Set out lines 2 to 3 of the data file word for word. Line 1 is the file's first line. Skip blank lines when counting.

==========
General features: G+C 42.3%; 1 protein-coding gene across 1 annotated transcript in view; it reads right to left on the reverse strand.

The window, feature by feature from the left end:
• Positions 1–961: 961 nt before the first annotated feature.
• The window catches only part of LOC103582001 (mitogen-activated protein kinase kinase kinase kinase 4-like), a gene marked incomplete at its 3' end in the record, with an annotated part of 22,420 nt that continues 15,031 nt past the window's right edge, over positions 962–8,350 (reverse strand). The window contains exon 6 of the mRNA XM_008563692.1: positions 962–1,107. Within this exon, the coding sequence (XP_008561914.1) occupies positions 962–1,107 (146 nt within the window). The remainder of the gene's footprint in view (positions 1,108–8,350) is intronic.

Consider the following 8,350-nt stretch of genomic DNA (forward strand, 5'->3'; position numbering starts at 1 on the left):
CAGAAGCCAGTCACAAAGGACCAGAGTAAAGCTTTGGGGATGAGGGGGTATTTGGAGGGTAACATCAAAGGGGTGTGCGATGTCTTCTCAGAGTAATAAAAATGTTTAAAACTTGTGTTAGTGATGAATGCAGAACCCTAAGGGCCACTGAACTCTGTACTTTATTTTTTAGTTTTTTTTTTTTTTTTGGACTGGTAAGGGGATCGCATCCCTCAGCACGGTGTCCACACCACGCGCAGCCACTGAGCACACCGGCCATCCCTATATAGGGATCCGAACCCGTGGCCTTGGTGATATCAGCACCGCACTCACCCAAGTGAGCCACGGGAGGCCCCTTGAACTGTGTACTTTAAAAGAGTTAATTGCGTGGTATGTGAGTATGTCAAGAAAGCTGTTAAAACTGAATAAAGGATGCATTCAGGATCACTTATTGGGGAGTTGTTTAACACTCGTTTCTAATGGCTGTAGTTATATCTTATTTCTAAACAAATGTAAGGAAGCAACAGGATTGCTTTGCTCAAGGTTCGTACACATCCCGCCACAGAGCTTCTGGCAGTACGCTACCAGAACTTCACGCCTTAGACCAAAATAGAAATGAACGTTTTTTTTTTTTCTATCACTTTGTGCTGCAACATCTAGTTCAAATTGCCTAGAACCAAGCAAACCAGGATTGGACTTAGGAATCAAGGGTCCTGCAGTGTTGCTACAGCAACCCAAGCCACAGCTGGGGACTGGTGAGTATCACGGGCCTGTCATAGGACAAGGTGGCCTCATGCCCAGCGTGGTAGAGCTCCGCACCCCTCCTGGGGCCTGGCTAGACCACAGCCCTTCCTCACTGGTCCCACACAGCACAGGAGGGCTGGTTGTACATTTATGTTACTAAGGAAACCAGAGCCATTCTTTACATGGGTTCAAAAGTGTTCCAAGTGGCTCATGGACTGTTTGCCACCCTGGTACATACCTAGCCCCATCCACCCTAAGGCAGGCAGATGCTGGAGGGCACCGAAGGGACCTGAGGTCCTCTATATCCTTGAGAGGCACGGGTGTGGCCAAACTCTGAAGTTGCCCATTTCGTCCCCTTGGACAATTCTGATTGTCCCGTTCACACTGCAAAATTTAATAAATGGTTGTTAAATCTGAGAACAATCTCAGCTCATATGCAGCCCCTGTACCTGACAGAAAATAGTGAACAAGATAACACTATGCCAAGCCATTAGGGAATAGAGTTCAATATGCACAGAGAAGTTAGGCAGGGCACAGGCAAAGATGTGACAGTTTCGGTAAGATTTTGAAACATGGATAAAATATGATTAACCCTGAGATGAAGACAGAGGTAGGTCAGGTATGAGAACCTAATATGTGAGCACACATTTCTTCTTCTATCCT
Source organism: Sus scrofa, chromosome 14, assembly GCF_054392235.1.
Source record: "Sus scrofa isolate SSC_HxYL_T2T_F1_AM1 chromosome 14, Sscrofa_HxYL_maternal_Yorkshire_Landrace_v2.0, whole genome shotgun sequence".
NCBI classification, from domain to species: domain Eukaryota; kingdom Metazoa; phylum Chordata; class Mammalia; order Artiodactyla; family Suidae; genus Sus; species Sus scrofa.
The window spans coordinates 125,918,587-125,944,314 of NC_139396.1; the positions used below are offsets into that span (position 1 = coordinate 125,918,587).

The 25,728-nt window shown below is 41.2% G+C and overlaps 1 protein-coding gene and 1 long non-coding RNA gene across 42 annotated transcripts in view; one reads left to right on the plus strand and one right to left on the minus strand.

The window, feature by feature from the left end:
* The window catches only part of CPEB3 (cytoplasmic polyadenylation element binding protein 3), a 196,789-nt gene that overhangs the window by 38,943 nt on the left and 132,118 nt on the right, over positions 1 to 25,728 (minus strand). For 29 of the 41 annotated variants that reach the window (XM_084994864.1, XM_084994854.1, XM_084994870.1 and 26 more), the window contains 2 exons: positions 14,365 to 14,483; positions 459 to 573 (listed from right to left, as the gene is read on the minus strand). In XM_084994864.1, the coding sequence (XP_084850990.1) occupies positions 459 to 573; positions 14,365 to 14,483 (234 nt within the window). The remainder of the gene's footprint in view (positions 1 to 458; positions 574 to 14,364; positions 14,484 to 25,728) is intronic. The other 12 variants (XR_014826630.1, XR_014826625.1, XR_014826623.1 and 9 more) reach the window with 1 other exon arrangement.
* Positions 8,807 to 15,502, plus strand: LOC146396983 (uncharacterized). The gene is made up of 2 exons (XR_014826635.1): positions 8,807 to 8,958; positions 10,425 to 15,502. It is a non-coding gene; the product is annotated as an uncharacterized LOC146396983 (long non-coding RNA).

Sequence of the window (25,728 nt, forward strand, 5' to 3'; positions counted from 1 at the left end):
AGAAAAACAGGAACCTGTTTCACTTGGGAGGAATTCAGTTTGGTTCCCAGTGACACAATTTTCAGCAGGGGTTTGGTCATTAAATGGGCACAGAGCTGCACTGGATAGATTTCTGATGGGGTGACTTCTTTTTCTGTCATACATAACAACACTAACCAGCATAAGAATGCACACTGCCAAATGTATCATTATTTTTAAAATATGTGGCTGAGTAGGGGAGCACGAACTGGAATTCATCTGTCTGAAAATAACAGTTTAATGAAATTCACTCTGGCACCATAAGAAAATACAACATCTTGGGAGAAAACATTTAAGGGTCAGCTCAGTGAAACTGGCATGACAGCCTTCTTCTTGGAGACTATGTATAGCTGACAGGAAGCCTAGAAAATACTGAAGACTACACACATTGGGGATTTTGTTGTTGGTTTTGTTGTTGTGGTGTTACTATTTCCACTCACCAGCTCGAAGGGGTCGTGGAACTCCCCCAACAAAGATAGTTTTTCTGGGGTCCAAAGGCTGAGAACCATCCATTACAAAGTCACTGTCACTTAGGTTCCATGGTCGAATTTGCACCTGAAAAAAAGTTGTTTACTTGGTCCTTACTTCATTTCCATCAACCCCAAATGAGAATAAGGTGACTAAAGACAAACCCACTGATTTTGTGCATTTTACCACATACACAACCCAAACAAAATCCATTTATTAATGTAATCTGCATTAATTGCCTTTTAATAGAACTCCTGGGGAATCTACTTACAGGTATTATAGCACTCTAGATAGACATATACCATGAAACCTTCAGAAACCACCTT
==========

The window, feature by feature from the left end:
• Positions 1–961: 961 nt before the first annotated feature.